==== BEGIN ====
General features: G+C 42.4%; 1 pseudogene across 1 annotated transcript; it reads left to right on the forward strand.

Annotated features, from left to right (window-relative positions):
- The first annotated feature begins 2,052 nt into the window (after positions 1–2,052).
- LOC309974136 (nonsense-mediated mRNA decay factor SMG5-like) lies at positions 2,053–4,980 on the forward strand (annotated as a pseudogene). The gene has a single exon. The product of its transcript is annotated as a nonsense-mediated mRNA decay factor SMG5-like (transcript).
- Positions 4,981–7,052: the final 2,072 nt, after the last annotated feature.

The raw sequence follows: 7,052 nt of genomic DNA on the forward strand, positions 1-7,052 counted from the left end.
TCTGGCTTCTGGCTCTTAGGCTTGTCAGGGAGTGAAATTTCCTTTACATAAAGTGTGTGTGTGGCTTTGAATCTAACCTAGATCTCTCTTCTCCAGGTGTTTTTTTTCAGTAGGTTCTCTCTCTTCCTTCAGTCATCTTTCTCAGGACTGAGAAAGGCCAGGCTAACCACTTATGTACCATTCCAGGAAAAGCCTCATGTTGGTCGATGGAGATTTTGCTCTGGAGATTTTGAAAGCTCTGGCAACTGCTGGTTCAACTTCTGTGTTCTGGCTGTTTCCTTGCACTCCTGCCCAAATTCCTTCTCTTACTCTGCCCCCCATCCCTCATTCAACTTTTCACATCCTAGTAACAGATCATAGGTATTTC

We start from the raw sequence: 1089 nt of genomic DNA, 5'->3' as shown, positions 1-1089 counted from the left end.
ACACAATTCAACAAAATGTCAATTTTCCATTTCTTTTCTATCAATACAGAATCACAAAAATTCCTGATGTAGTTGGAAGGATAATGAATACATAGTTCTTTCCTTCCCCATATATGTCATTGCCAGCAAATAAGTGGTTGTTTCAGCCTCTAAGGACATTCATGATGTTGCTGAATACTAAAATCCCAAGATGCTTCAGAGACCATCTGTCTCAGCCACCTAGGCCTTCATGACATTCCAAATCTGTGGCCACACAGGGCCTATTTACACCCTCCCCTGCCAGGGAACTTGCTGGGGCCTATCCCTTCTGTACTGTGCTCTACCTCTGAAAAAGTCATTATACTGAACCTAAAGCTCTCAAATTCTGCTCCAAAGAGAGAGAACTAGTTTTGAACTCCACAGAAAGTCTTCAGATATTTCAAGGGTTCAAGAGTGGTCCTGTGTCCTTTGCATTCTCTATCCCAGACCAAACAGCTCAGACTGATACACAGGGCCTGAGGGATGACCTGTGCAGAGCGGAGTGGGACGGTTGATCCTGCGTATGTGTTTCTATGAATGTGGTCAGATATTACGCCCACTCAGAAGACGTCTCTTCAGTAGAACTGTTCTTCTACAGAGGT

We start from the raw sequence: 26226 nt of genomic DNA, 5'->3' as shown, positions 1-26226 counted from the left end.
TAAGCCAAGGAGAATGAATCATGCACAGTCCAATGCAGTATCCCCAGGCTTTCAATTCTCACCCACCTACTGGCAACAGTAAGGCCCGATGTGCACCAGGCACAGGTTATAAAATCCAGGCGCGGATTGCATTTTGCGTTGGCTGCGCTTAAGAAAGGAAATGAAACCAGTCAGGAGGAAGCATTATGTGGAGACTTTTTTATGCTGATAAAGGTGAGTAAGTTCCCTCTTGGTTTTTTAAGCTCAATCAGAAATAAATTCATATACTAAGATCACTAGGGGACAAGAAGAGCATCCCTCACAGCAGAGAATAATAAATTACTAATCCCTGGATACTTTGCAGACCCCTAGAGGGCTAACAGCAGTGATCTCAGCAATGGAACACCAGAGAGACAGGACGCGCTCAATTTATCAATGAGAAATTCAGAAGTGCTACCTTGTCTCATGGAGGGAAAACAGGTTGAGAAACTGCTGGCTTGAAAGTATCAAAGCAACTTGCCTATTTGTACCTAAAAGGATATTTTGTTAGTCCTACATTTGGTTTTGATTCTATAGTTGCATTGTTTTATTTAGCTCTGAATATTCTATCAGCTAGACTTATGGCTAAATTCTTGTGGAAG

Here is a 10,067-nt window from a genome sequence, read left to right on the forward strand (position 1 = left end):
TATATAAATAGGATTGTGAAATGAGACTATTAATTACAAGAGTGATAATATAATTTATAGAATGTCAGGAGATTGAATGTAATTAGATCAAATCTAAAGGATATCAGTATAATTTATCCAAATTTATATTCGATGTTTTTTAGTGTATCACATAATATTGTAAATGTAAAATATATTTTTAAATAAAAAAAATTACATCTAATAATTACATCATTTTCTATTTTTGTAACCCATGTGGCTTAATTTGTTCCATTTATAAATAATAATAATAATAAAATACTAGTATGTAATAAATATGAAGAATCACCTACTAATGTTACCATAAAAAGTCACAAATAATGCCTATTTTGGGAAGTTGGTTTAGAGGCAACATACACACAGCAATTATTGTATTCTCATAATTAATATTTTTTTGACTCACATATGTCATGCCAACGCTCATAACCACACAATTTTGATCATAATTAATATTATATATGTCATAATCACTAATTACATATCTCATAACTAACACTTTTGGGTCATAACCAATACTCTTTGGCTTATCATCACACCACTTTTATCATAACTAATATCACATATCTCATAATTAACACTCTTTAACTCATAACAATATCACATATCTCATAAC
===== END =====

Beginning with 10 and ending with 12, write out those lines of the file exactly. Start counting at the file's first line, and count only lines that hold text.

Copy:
We start from the raw sequence: 26226 nt of genomic DNA, 5'->3' as shown, positions 1-26226 counted from the left end.
TAAGCCAAGGAGAATGAATCATGCACAGTCCAATGCAGTATCCCCAGGCTTTCAATTCTCACCCACCTACTGGCAACAGTAAGGCCCGATGTGCACCAGGCACAGGTTATAAAATCCAGGCGCGGATTGCATTTTGCGTTGGCTGCGCTTAAGAAAGGAAATGAAACCAGTCAGGAGGAAGCATTATGTGGAGACTTTTTTATGCTGATAAAGGTGAGTAAGTTCCCTCTTGGTTTTTTAAGCTCAATCAGAAATAAATTCATATACTAAGATCACTAGGGGACAAGAAGAGCATCCCTCACAGCAGAGAATAATAAATTACTAATCCCTGGATACTTTGCAGACCCCTAGAGGGCTAACAGCAGTGATCTCAGCAATGGAACACCAGAGAGACAGGACGCGCTCAATTTATCAATGAGAAATTCAGAAGTGCTACCTTGTCTCATGGAGGGAAAACAGGTTGAGAAACTGCTGGCTTGAAAGTATCAAAGCAACTTGCCTATTTGTACCTAAAAGGATATTTTGTTAGTCCTACATTTGGTTTTGATTCTATAGTTGCATTGTTTTATTTAGCTCTGAATATTCTATCAGCTAGACTTATGGCTAAATTCTTGTGGAAG

Here is a 10,067-nt window from a genome sequence, read left to right on the forward strand (position 1 = left end):